I am a
Home I AM A Search Login

Papers of the Week

2021 May 27

Sci Rep



Comparison of different anesthesia modalities during percutaneous kyphoplasty of osteoporotic vertebral compression fractures.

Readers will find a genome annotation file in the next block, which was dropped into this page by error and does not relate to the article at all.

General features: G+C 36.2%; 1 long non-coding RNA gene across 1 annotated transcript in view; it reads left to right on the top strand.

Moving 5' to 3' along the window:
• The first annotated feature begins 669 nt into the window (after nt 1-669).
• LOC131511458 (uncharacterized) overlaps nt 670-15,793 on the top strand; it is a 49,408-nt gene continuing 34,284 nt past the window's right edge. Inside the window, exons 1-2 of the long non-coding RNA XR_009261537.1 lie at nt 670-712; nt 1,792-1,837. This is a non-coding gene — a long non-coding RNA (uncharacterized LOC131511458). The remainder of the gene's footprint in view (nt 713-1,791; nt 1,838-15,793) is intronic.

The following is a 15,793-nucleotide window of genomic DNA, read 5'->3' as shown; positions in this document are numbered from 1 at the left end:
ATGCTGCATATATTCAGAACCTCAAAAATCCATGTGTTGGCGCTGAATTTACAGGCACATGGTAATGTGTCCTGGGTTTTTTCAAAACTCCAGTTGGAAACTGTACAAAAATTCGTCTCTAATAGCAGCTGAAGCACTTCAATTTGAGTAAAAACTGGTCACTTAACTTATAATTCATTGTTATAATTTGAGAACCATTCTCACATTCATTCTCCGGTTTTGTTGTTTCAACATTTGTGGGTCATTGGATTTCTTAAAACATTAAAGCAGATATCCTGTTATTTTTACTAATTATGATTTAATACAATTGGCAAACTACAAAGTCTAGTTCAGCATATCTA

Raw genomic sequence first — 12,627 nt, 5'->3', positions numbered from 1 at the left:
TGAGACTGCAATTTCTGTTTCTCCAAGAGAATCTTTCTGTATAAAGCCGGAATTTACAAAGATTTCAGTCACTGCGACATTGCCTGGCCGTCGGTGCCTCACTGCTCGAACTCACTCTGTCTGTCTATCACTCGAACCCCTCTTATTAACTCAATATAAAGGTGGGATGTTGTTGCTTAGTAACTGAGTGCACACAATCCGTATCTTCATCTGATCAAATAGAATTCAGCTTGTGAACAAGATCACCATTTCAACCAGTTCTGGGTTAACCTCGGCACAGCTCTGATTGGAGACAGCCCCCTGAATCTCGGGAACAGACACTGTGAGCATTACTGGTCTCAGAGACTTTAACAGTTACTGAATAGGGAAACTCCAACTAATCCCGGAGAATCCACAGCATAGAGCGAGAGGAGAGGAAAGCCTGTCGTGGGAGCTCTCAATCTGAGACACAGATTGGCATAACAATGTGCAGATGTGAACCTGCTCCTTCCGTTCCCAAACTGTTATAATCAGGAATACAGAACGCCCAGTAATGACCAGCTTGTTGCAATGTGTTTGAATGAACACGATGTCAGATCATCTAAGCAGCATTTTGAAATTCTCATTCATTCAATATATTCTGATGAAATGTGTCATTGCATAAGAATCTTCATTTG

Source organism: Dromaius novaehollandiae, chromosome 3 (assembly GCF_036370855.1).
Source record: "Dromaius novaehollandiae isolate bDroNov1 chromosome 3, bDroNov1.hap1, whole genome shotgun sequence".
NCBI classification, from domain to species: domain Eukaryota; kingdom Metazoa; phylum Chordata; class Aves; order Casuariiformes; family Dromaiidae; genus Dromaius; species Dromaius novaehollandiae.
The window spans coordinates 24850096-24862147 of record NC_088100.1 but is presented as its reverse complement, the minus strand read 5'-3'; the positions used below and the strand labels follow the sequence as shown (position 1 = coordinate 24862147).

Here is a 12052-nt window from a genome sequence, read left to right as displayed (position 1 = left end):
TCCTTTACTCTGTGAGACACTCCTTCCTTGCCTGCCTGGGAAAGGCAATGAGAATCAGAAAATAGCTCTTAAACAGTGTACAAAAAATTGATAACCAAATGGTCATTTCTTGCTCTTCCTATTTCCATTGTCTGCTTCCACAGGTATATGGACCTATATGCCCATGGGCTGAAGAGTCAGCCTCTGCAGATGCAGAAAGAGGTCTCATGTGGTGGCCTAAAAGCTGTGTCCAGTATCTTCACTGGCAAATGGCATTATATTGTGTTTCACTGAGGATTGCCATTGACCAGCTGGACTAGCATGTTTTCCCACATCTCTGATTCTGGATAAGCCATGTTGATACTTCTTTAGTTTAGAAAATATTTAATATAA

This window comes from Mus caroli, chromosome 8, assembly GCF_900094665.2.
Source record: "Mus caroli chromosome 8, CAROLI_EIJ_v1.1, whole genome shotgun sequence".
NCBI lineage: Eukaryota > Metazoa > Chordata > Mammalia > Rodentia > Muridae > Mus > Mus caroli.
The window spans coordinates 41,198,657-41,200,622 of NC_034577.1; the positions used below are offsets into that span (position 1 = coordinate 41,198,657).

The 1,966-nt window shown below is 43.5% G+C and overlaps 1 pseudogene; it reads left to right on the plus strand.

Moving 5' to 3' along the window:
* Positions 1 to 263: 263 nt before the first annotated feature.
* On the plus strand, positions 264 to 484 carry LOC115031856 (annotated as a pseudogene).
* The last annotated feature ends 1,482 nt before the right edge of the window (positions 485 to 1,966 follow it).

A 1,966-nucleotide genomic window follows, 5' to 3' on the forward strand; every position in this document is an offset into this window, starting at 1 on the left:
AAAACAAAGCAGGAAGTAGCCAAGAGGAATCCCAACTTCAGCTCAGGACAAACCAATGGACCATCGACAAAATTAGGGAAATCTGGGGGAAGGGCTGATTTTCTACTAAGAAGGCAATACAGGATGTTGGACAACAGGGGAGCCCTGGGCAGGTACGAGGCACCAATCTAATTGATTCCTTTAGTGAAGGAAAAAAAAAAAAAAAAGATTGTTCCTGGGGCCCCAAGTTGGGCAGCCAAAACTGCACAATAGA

Local and general anesthesia are the main techniques used during percutaneous kyphoplasty (PKP); however, both are associated with adverse reactions. Monitored anesthesia with dexmedetomidine may be the appropriate sedative and analgesic technique. Few studies have compared monitored anesthesia with other anesthesia modalities during PKP. Our aim was to determine whether monitored anesthesia is an effective alternative anesthetic approach for PKP. One hundred sixty-five patients undergoing PKP for osteoporotic vertebral compression fractures (OVCFs) were recruited from a single center in this prospective, non-randomized controlled study. PKP was performed under local anesthesia with ropivacaine (n = 55), monitored anesthesia with dexmedetomidine (n = 55), and general anesthesia with sufentanil/propofol/sevoflurane (n = 55). Perioperative pain was assessed using a visual analogue score (VAS). Hemodynamic variables, operative time, adverse effects, and perioperative satisfaction were recorded. The mean arterial pressure (MAP), heart rate, VAS, and operative time during monitored anesthesia were significantly lower than local anesthesia. Compared with general anesthesia, monitored anesthesia led to less adverse anesthetic effects. Monitored anesthesia had the highest perioperative satisfaction and the lowest VAS 2 h postoperatively; however, the monitored anesthesia group had the lowest MAP and heart rate 2 h postoperatively. Based on better sedation and analgesia, monitored anesthesia with dexmedetomidine achieved better patient cooperation, a shorter operative time, and lower adverse events during PKP; however, the MAP and heart rate in the monitored anesthesia group should be closely observed after surgery.